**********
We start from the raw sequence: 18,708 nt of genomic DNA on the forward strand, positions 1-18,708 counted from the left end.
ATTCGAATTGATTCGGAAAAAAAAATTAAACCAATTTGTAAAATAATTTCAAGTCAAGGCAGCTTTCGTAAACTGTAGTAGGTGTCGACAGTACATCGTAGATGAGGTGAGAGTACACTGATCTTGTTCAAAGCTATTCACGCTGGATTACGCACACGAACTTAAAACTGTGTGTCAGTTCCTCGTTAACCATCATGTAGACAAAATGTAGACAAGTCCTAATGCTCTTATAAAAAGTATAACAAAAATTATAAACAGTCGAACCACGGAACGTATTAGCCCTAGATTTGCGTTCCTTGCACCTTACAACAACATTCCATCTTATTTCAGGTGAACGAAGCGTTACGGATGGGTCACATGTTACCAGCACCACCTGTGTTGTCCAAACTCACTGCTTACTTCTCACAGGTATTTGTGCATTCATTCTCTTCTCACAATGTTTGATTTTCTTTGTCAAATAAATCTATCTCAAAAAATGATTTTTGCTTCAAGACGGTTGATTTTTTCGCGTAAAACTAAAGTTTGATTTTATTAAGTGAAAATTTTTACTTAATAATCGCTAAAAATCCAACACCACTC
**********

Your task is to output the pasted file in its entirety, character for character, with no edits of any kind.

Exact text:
We start from the raw sequence: 18,708 nt of genomic DNA on the forward strand, positions 1-18,708 counted from the left end.
ATTCGAATTGATTCGGAAAAAAAAATTAAACCAATTTGTAAAATAATTTCAAGTCAAGGCAGCTTTCGTAAACTGTAGTAGGTGTCGACAGTACATCGTAGATGAGGTGAGAGTACACTGATCTTGTTCAAAGCTATTCACGCTGGATTACGCACACGAACTTAAAACTGTGTGTCAGTTCCTCGTTAACCATCATGTAGACAAAATGTAGACAAGTCCTAATGCTCTTATAAAAAGTATAACAAAAATTATAAACAGTCGAACCACGGAACGTATTAGCCCTAGATTTGCGTTCCTTGCACCTTACAACAACATTCCATCTTATTTCAGGTGAACGAAGCGTTACGGATGGGTCACATGTTACCAGCACCACCTGTGTTGTCCAAACTCACTGCTTACTTCTCACAGGTATTTGTGCATTCATTCTCTTCTCACAATGTTTGATTTTCTTTGTCAAATAAATCTATCTCAAAAAATGATTTTTGCTTCAAGACGGTTGATTTTTTCGCGTAAAACTAAAGTTTGATTTTATTAAGTGAAAATTTTTACTTAATAATCGCTAAAAATCCAACACCACTC